As with the prior review, Wong et al. conclude, "the combined evidence suggests that a variety of different types of exercise can improve self-selected gait speed" with "all exercise programs leading to increased gait speed…."5 However, using the Cochrane Grading of Recommendations, Assessment, Development, and Evaluations (GRADE) system, Wong et al. report a B grade recommendation in support of using specific resisted part-to-whole or functional exercise gait training programs in place of unresisted gait training or supervised walking.7

With respect to targeted exercises, Wong et al. observe that "all exercise types appeared effective in improving within-group gait speed, whether emphasizing supervised walking, specific muscle strengthening, balance training, part-to-whole gait training, or functional gait/activity training.7 However, low-to-moderate level evidence was found to support the use of more demanding and functional exercise programs to improve gait speed.7

While less direct than the systematic reviews already discussed, van Velzen et al., in their review on physical capacity and walking ability after lower-limb amputation, found strong evidence of a relationship between balance and walking ability.6

While the evidence of a relationship between physical capacity and walking ability was less pronounced, van Velzen et al. observe that physical capacity training such as aerobic capacity, muscle strength, endurance, and functional walking tasks should not be discouraged as part of post-amputation rehabilitation as these elements are generally reduced following amputation.6

Resultant Recommendations

Based on the efficacy associated with the various tenets of therapeutic gait training, it is reasonable to conclude that such training programs should be an integral part of post-prosthetic rehabilitation. These programs should extend beyond supervised ambulation to include tactile, verbal, and visual feedback, as well as psychological awareness training, all of which can occur during both overground gait training and BWSTT. In addition, these programs may include part-to-whole gait training, emphasis on pre-gait activities, resisted gait interventions, and where appropriate, expansion to include functional gait activities. Such therapeutic gait training approaches may be complemented by functional exercise programs that include targeted muscle strengthening, balance training, and endurance activities to enhance aerobic capacity.7

Shelly Coull, PT, is a clinic manager for Hanger Clinic, Portland, Maine.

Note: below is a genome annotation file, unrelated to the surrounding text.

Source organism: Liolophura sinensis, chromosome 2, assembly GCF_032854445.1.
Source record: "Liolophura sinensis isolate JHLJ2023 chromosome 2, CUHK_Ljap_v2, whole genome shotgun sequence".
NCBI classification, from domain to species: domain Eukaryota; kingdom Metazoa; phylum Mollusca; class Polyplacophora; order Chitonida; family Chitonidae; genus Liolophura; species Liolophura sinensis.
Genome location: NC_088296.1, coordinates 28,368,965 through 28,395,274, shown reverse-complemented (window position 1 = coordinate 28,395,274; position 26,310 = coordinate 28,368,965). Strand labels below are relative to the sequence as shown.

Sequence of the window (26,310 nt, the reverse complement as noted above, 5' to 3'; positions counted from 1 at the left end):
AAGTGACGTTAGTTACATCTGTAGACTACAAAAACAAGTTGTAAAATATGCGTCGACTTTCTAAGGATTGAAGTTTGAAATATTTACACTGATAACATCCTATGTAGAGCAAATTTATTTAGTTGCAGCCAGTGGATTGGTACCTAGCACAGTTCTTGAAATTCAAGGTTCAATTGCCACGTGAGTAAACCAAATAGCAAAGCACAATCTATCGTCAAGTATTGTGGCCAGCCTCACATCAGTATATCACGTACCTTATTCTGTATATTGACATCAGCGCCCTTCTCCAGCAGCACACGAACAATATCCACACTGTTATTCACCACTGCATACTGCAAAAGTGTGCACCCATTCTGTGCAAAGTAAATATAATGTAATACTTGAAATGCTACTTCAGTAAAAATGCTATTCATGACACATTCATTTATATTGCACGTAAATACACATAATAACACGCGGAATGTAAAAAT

John Tawfik, PT, DPT, is a board-certified clinical specialist in geriatric physical therapy and certified exercise expert for aging adults. He is currently the clinical compliance & regulatory manager for Accelerated Care Plus.

Phil Stevens, MEd, CPO, FAAOP, is in clinical practice with Hanger Clinic, Salt Lake City. He can be contacted at


1.  Dillingham, T., L. Pezzin, and E. J. MacKenzie. 2002. Limb amputation and limb deficiency: Epidemiology and recent trends in the United States. Southern Medical Journal 95:875-83.

2.  Ziegler-Graham, K., E. J. MacKenzie, P. L. Epharim, T. G. Travison, and R. Brookmeyer. 2008. Estimating the prevalence of limb loss in the United States: 2005 to 2050. Archives of Physical Medicine and Rehabilitation 89(3):422-9.

3.  Kahle, J. T., M. J. Highsmith, and H. Schaepper, et al. 2016. Predicting walking ability following lower limb amputation: An updated systematic literature review. Technology and Innovation 18:125-37.

4.  Highsmith, M. J., C. R. Andrews, and C. Millman, et al. 2016. Gait training interventions for lower extremity amputees: A systematic literature review. Technology and Innovation 18:99-113.

5.  Wong, C., J. E. Ehrlich, and J. C. Ersing, et al. 2016. Exercise programs to improve gait performance in people with lower limb amputation: A systematic review. Prosthetics and Orthotics International 40:8-17.

6.  Van Velzen, J. M., C. A. van Bennekom, and W. Polomski, et al. 2006. Physical capacity and walking ability after lower limb amputation: A systematic review. Clinical Rehabilitation 20:999-1016

7.  Stevens, P., S. Coull, and J. Tawfik. 2018. Lower extremity prosthetic gait training: A clinical practice guideline. Archives of Physical Medicine and Rehabilitation 99:e111.